That’s even more impressive when you consider the extent to which it has outperformed most other big agencies—and its WPP sister companies in particular. And when you consider that less than a decade ago, C&W was viewed by many observers as living on borrowed time after years of decline. Or when you consider that it has grown in part by beating its mostly larger peers (including the other firms on this shortlist) for new clients like Hyatt's lifestyle and luxury brands, 20th Century Fox, Newell Rubbermaid, Dick’s Sporting Goods, and Galderma’s Excipial.

The firm was a finalist for UK Consultancy of the Year, too, thanks to impressive growth since Scott Wilson took charge in 2010, overseeing double-digit growth for five consecutive years leading up to a 16% revenue increase in 2015. Now numbering more than 100 people, Cohn & Wolfe’s UK operation possesses both breadth (across consumer, healthcare and corporate/PA) and depth, via its vastly improved digital, content and integrated marketing capability.

And in Asia, Cohn & Wolfe earned recognition for the growth of its technology practice, thanks to the acquisition of India’s Six Degrees and a significant expansion of the firm’s work with Dell—AS/PH

(Omnicom Group)

With growth in the mid-single digits, Ketchum’s financial performance has not kept pace with its most impressive competitors, but the firm continues to innovate—a new approach to influencer marketing that draws on sophisticated analytics and the trademarked StoryWorks storytelling methodology, for example—and to produce award-worthy work at a rate few of its peers can emulate.

The quality work ranges from CSR (like Michelin’s efforts to promote tire safety or ConAgra’s efforts to combat hunger) to content creation (Gillette’s partnership with “Stark Industries,” Wendy’s “baconator” campaign) to a surprising depth of crisis counseling (drawing on recent expertise in data security and college scandals).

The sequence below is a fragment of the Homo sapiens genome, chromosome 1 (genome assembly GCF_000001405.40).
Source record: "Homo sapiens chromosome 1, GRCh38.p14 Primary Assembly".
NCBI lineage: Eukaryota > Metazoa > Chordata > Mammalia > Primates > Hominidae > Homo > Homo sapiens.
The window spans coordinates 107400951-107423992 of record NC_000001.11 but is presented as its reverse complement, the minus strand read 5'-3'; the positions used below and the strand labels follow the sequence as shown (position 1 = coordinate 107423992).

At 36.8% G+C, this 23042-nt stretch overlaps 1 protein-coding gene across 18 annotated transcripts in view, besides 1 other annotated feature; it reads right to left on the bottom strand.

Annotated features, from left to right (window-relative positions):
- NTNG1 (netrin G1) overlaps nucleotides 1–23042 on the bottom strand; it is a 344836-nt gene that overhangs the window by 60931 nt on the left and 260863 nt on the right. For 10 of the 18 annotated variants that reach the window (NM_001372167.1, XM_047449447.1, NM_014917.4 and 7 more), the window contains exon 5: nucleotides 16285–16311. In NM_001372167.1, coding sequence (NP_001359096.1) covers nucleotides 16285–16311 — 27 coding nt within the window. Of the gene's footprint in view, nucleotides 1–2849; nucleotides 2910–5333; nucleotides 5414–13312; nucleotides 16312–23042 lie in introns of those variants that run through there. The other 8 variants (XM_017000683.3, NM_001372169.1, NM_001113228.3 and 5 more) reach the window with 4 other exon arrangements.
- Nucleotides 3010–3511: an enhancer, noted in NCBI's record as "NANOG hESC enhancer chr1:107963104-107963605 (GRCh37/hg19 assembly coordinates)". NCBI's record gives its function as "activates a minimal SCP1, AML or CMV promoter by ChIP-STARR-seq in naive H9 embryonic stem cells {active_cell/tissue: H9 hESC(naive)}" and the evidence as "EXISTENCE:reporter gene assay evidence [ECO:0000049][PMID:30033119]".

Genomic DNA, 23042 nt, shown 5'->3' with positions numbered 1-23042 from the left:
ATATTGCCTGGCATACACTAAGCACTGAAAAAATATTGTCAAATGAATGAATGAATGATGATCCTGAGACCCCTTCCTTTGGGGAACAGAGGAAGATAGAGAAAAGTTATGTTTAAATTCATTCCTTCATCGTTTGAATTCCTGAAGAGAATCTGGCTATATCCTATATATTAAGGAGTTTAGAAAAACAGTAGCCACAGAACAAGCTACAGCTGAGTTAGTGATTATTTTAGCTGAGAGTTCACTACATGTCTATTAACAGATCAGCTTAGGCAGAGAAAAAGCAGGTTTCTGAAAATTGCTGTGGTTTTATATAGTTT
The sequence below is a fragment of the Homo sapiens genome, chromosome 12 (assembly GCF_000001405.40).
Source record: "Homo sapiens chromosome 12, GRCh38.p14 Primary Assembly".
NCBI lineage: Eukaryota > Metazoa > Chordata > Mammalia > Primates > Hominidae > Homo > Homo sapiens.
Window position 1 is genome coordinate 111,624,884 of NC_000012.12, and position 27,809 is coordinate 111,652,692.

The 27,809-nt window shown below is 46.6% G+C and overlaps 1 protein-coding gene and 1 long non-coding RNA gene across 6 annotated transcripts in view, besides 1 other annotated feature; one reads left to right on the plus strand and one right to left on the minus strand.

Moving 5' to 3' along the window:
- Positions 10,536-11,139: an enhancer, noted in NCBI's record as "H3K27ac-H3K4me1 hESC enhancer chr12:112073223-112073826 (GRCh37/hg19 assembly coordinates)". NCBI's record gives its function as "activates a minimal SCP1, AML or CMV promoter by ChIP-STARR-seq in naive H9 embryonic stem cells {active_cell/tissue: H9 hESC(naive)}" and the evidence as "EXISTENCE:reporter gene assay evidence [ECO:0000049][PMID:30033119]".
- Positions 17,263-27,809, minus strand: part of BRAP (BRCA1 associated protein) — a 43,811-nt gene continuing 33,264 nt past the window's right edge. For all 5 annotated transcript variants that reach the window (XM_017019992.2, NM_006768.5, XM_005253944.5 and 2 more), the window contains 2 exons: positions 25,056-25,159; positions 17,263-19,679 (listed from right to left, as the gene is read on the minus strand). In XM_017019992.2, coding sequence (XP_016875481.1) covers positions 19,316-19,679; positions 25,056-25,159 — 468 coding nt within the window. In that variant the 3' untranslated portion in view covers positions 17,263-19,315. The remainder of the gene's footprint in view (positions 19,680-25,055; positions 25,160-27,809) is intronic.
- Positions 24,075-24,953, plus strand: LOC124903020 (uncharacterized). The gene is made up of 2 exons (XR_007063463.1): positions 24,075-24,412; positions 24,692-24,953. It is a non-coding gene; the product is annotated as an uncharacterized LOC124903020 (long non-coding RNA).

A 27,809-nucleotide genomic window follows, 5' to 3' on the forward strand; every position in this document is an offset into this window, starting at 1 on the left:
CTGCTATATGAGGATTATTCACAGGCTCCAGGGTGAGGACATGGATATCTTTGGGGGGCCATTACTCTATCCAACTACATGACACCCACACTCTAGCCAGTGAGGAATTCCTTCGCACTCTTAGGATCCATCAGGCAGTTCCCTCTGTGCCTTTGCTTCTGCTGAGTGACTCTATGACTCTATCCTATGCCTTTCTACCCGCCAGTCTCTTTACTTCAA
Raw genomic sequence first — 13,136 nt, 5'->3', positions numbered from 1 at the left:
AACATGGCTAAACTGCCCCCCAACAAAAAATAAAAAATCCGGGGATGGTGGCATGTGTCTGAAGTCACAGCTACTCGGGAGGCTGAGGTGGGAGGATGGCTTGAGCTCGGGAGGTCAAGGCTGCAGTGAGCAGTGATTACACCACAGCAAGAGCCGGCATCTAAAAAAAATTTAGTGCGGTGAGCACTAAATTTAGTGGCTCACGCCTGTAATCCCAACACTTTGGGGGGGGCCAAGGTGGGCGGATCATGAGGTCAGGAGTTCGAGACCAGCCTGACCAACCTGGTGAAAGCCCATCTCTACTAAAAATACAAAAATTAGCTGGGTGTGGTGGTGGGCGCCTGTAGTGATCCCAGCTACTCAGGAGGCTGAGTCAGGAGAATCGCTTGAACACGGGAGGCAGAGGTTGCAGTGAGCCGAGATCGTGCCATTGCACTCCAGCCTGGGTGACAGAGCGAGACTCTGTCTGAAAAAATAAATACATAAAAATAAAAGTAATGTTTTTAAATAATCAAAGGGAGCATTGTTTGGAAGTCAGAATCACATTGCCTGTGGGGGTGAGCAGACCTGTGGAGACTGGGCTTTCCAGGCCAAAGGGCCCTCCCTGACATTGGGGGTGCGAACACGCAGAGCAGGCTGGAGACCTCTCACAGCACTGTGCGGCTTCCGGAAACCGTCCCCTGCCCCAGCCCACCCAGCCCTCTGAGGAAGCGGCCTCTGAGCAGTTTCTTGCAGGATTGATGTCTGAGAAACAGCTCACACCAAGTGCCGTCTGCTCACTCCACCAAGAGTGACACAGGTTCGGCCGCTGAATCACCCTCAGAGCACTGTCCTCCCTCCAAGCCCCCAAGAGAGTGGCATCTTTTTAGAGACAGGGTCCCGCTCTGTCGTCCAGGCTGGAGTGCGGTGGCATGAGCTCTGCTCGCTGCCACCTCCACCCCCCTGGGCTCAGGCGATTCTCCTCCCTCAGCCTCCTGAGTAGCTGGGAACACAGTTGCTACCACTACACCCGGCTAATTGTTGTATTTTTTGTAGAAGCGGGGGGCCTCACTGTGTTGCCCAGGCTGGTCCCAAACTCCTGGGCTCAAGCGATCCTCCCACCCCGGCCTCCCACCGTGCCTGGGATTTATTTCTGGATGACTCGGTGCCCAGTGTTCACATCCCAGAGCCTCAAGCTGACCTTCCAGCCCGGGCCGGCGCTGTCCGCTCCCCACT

All of that is supplemented by innovative new offers: a new VR offer was launched at Cannes, Ketchum Purpose merges the CSR and sustainability specialty areas, Ketchum Cultivate is a new food specialty group, a new unit focuses on Generation Z, and there’s a new “Permission to Operate” offering in the healthcare space.

It was a strong new business year too, with wins like Dun & Bradstreet, Etihad, General Mills, Janssen, Lenovo, Samsung Mobile, and USDA, and additional work from seven-figure clients such as Chase, Johnson & Johnson, H&R Block, Pfizer and IBM.

In EMEA, meanwhile, the powerhouse German operation (formerly Pleon) has been fully integrated and is producing some strong creative work, while the Ketchum Maslov operation continues to be a leader in the Russian market.—PH

Ogilvy PR (WPP Group)

While Ogilvy still has some issues to address in its US operations, its Social@Ogilvy offer remains a leader in the digital space, its consumer and healthcare offerings remain strong, and its ability to integrate with its namesake advertising agency—and other WPP sister firms—continues to be a source of competitive advantage. But it is outside of North America that Ogilvy’s performance has been most impressive in recent years.